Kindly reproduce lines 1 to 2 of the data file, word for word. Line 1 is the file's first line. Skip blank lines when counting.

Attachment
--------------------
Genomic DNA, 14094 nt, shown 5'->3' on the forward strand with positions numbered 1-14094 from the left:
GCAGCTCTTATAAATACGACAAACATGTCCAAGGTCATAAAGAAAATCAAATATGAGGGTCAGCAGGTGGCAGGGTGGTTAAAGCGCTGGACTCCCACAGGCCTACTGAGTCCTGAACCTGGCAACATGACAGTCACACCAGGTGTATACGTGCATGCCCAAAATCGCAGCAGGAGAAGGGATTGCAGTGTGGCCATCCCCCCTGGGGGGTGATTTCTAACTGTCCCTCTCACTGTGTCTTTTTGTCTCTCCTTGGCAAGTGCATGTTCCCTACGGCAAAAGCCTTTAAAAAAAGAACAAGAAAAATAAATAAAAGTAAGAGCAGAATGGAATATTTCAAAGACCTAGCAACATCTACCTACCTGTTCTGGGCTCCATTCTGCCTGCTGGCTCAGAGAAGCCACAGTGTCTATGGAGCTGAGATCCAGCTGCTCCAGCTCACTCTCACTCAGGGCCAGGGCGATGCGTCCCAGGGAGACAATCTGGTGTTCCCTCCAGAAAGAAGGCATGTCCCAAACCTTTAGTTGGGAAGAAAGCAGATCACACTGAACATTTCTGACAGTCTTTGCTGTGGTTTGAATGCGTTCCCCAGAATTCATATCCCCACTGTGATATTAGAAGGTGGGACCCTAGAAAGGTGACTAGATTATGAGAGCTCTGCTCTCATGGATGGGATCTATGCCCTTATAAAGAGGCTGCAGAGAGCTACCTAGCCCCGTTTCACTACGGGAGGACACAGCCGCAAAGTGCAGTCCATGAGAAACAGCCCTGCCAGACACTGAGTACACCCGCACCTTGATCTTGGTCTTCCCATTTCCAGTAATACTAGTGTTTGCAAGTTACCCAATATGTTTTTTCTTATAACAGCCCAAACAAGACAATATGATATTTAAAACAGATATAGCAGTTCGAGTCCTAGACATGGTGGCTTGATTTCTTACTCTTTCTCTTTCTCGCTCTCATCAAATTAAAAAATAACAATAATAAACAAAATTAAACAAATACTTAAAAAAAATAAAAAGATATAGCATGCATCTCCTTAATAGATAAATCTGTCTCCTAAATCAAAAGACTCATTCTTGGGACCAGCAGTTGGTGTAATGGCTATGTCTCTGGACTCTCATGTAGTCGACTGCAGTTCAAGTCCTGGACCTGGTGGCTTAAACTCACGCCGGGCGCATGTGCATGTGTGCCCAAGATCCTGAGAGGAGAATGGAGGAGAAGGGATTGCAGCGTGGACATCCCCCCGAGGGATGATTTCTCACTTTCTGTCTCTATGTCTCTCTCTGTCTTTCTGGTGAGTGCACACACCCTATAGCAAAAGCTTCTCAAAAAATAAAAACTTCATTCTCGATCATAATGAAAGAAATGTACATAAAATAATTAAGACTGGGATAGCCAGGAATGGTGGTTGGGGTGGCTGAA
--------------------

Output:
Genomic DNA, 14094 nt, shown 5'->3' on the forward strand with positions numbered 1-14094 from the left:
GCAGCTCTTATAAATACGACAAACATGTCCAAGGTCATAAAGAAAATCAAATATGAGGGTCAGCAGGTGGCAGGGTGGTTAAAGCGCTGGACTCCCACAGGCCTACTGAGTCCTGAACCTGGCAACATGACAGTCACACCAGGTGTATACGTGCATGCCCAAAATCGCAGCAGGAGAAGGGATTGCAGTGTGGCCATCCCCCCTGGGGGGTGATTTCTAACTGTCCCTCTCACTGTGTCTTTTTGTCTCTCCTTGGCAAGTGCATGTTCCCTACGGCAAAAGCCTTTAAAAAAAGAACAAGAAAAATAAATAAAAGTAAGAGCAGAATGGAATATTTCAAAGACCTAGCAACATCTACCTACCTGTTCTGGGCTCCATTCTGCCTGCTGGCTCAGAGAAGCCACAGTGTCTATGGAGCTGAGATCCAGCTGCTCCAGCTCACTCTCACTCAGGGCCAGGGCGATGCGTCCCAGGGAGACAATCTGGTGTTCCCTCCAGAAAGAAGGCATGTCCCAAACCTTTAGTTGGGAAGAAAGCAGATCACACTGAACATTTCTGACAGTCTTTGCTGTGGTTTGAATGCGTTCCCCAGAATTCATATCCCCACTGTGATATTAGAAGGTGGGACCCTAGAAAGGTGACTAGATTATGAGAGCTCTGCTCTCATGGATGGGATCTATGCCCTTATAAAGAGGCTGCAGAGAGCTACCTAGCCCCGTTTCACTACGGGAGGACACAGCCGCAAAGTGCAGTCCATGAGAAACAGCCCTGCCAGACACTGAGTACACCCGCACCTTGATCTTGGTCTTCCCATTTCCAGTAATACTAGTGTTTGCAAGTTACCCAATATGTTTTTTCTTATAACAGCCCAAACAAGACAATATGATATTTAAAACAGATATAGCAGTTCGAGTCCTAGACATGGTGGCTTGATTTCTTACTCTTTCTCTTTCTCGCTCTCATCAAATTAAAAAATAACAATAATAAACAAAATTAAACAAATACTTAAAAAAAATAAAAAGATATAGCATGCATCTCCTTAATAGATAAATCTGTCTCCTAAATCAAAAGACTCATTCTTGGGACCAGCAGTTGGTGTAATGGCTATGTCTCTGGACTCTCATGTAGTCGACTGCAGTTCAAGTCCTGGACCTGGTGGCTTAAACTCACGCCGGGCGCATGTGCATGTGTGCCCAAGATCCTGAGAGGAGAATGGAGGAGAAGGGATTGCAGCGTGGACATCCCCCCGAGGGATGATTTCTCACTTTCTGTCTCTATGTCTCTCTCTGTCTTTCTGGTGAGTGCACACACCCTATAGCAAAAGCTTCTCAAAAAATAAAAACTTCATTCTCGATCATAATGAAAGAAATGTACATAAAATAATTAAGACTGGGATAGCCAGGAATGGTGGTTGGGGTGGCTGAA